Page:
The image of a “wino” is often of some drunk homeless person, not a child who performs a ritual to make unsweetened Kool-Aid. However, the main character in Richard Brautigan’s “The Kool-Aid Wino” treats Kool-Aid as a wino and as a priest—something to offer escape and something to offer redemption from the life of poverty and misfortune. Brautigan uses the character and events in “The Kool-Aid Wino” to develop the moral that comfort can be found in an imperfect world.
The main character in the story is a young boy who is part of a large and poor German family who is unable to work because he is “ruptured,” which means he has a hernia, and the family is without money to fix the problem. However, instead of making the character pathetic, Brautigan adds touches of humor and peculiarity, such as the boy’s belief that wearing clothes to bed was important because he says, “‘You’re only going to get up, anyway… You’re not fooling anyone by taking your clothes off when you go to bed.’” This is the language of an outsider or someone who does not follow social rules, and it would fit perfectly coming from a wino or hobo who was giving a particular brand of “wisdom.” The eccentric nature of the boy is further referenced in the title, helping to color the character and his slanted view of the world for readers. His odd way of looking at the world, however, is balanced by his spiritual character. When making the Kool-Aid, the boy is described as, “the inspired priest of an exotic cult.” Likening the boy to a priest makes his actions for preparing Kool-Aid to seem holy and full of faith, giving the boy some transcendence above his situation. Through this development of a character with traits of both a wino and priest who seeks physical comfort and a religious experience, Brautigan develops the moral of the story.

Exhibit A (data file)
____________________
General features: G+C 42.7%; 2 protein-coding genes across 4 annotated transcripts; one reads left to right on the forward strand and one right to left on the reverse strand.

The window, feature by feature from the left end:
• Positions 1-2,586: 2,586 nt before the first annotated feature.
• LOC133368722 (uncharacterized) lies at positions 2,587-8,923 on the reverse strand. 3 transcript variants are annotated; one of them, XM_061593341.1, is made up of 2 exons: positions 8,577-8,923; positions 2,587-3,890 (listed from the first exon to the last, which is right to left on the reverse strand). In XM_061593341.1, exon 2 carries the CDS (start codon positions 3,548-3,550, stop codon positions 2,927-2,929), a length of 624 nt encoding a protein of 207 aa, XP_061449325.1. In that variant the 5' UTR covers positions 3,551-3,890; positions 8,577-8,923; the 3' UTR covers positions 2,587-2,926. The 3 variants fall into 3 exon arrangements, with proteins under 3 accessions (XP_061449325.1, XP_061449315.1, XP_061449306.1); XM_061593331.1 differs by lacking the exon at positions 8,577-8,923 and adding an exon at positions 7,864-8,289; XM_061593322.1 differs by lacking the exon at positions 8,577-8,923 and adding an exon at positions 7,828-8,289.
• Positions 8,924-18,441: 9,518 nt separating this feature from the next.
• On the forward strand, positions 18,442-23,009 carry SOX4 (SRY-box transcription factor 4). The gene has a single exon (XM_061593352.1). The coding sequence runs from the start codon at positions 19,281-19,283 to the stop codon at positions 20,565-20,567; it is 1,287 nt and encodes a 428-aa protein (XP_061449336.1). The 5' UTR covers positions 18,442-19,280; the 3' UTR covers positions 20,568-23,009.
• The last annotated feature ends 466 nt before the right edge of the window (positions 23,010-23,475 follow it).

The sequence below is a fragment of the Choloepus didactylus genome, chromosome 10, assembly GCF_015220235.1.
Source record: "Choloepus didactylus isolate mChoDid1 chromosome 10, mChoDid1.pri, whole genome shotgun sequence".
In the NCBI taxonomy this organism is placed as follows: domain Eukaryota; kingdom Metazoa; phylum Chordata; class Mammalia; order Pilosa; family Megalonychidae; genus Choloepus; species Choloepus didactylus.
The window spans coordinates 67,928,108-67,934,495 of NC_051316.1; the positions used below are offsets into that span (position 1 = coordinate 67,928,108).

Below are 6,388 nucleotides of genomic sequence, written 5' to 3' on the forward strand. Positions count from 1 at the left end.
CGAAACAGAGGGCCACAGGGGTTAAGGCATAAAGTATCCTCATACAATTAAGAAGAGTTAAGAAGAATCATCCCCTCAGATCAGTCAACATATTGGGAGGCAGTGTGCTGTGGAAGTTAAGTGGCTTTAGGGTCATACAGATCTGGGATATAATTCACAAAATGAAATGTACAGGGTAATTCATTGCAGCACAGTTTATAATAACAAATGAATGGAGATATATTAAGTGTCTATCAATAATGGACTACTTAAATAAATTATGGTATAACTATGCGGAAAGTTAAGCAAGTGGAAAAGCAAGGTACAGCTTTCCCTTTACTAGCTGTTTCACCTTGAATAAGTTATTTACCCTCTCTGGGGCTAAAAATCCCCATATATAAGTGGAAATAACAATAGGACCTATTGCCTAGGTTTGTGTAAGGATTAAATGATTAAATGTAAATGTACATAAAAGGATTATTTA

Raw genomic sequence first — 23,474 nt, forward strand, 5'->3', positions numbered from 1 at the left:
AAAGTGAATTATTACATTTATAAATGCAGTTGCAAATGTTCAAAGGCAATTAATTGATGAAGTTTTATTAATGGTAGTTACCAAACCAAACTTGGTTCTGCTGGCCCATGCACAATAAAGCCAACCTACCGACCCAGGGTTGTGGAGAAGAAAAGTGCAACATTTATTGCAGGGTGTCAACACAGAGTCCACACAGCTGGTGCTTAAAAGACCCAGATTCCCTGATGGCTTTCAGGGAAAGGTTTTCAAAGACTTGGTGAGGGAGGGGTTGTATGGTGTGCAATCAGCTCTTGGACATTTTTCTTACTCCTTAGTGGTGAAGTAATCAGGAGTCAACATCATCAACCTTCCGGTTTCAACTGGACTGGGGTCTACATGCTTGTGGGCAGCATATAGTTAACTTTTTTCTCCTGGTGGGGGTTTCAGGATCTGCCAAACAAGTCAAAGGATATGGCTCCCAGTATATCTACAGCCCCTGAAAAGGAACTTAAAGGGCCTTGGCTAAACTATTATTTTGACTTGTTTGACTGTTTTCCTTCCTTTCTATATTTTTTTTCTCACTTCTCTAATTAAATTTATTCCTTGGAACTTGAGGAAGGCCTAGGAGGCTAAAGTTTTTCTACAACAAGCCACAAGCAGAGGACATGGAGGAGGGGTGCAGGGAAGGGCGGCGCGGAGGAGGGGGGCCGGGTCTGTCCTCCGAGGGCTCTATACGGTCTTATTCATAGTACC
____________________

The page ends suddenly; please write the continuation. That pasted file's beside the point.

The plot events also contribute to the theme by describing the ritual of making unsweetened Kool-Aid, which serves as a bittersweet climax for the story. It is a sad and insignificant act—to make watered-down, unsweetened Kool-Aid—but it is the climax of the story as well as the point in which the boy transforms from a kid with a hernia living in poverty into something more significant because “it was a romance and a ceremony. It had to be performed in an exact manner and with dignity.” And like romance, the act is seductive and idealistic—there is no possible way the drink the boy made could taste good, having just a “shadow of potency” and being without sugar, it would likely be water that tasted slightly bitter and sour. However, for the boy it is romantic, a potion, and the power given to it allows him to “[create] his own Kool-Aid reality and illuminate himself by it.” This last event, the resolution of the story, also articulates the moral perfectly. Though the story ends with this line, it is implied that the boy will spend the rest of the day drinking his Kool-Aid while other members of his family work. Since it is just Kool-Aid and not alcohol, the boy cannot escape reality through inebriation. Instead, he “illuminates himself” as a way of coping with the world.
“The Kool-Aid Wino” is a humorous story with a tender moral. Through the development of the slightly off-kilter main character and transforming his small and unimportant activity of making Kool-Aid into a significant ritual, Brautigan articulates the moral that comfort can be found in an imperfect world.